National Grid Plc: Why I’d Disregard Talk Of The Dividend & Dump The Shares

Here is what you need to know about National Grid Plc’s (LON: NG) first-half results and why it may pay to walk away.

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It is with 2015’s lacklustre returns in mind that I provide an overview of today’s financial results, before outlining why I would still prefer to avoid or walk away from National Grid (LSE: NG) shares.

Earnings & divestment

The headline in today’s results was without doubt the proposed sale of a majority stake in the group’s gas distribution network.

Already the media is abuzz with reports of how the sale could fetch anything up to £11 billion, and how almost all of this would be returned to shareholders through special distributions.

Now this could be a good thing for investors, given that the group’s already generous annual dividend amounts to less than £2 billion, and it may actually happen. However, so far, the market seems un-enthused, with the shares up a meagre 2% by lunch time.

The group also reported what it described as a 22% increase in first-half EPS, with much of this growth being predominantly the result of ‘other activities’, which is the term used to describe income from its inter-connectors business and from property activities.

Operating profits from UK gas transmission also increased, along with those from regulated activities in the US.

Balance sheet & valuation

From a balance sheet perspective, the cold hard truth surrounding National Grid is that it remains hideously overleveraged and that this issue of stretched finances is only likely to continue as a theme in future years.

First and foremost, rising interest rates will mean higher finance costs for the group, which may in turn prove to be a headwind to revenue and earnings growth that is already going to struggle to remain above the low single digits over the medium to longer term.  

Secondly, management have already told us that they intend to borrow an additional £2-3 billion every year for “the next few years” in order to finance investment, which amounts to a 10% per annum increase in long term liabilities.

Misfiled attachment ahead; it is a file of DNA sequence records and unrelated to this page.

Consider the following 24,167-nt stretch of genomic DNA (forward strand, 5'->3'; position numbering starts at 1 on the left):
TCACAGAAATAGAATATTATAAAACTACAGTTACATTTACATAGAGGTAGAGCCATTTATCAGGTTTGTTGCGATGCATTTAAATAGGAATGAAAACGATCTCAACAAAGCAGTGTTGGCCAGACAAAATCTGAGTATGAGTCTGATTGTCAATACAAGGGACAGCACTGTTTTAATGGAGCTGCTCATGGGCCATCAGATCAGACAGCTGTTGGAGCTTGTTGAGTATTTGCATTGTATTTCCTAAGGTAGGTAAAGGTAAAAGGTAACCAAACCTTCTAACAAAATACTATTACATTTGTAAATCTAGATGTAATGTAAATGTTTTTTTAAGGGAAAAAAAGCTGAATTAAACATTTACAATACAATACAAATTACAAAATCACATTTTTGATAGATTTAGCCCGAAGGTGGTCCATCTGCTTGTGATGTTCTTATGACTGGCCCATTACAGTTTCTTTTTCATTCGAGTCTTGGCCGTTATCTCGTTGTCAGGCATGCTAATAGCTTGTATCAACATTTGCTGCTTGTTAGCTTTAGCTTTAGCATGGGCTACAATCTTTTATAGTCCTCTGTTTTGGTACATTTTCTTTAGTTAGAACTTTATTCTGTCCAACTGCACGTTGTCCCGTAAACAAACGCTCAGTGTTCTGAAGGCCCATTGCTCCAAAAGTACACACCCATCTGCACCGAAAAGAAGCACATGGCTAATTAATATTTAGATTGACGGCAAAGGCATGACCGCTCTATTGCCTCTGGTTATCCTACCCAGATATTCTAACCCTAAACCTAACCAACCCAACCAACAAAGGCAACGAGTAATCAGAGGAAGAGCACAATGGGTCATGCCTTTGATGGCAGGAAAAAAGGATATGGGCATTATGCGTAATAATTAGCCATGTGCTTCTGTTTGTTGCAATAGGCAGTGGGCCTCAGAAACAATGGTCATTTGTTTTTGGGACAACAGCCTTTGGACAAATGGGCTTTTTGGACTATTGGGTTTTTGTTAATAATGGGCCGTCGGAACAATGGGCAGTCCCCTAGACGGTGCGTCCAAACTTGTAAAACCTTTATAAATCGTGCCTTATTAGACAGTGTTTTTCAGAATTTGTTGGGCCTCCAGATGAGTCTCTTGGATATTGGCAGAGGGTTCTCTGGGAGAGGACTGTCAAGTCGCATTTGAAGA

This wouldn’t be a problem if it weren’t for the fact that NG’s gearing is already at 66%, while the value of its debt sits at twice that of shareholders equity, leaving debt/equity at 1.93x.

The group currently trades on a forward multiple of just over 15x the consensus estimate for EPS in 2015, which implies a 15% discount to the sector average, but is in line with the average for the sector if water utilities are excluded.

Where this multiple places on the value spectrum will depend entirely upon the individual’s assessment of whether multiples averaging 15x -17x the consensus can ever be justified in an overleveraged, low-growth sector.

The verdict

It is disconcerting to note that management intend to dispose of assets worth up to £11 billion and yet they still intend to borrow an additional £2-3 billion each year, which implies a 10% per annum increase in long-term liabilities for the foreseeable future.

This feeds into to my own long held view that, eventually, something will have to give at National Grid.

Only now it transpires that, with gains from asset disposals likely to be returned to shareholders, it will probably be the regular dividend that gives out over the medium term at NG.

My guess is that management will not return “substantially all” of the proceeds from any sale as promised this morning.

I believe that, before the finish line, sense will probably overcome them and they will elect to do a bit of everything instead — which would include special dividends, paying down debt and setting aside provisions for future regular dividends.

Either way, I suspect that the eventual outcome of this situation will probably lead to disappointment for at least some investors.

If it were me, I wouldn’t hang around to find out how this story ends as the shares appear to have peaked a long time ago, and if today’s news (earnings growth + dividend & disposals) is not enough to change this, then it is difficult to imagine what would be.

Should you invest, the value of your investment may rise or fall and your capital is at risk. Before investing, your individual circumstances should be assessed. Consider taking independent financial advice.

James Skinner has no position in any shares mentioned. The Motley Fool UK has no position in any of the shares mentioned. We Fools don't all hold the same opinions, but we all believe that considering a diverse range of insights makes us better investors.

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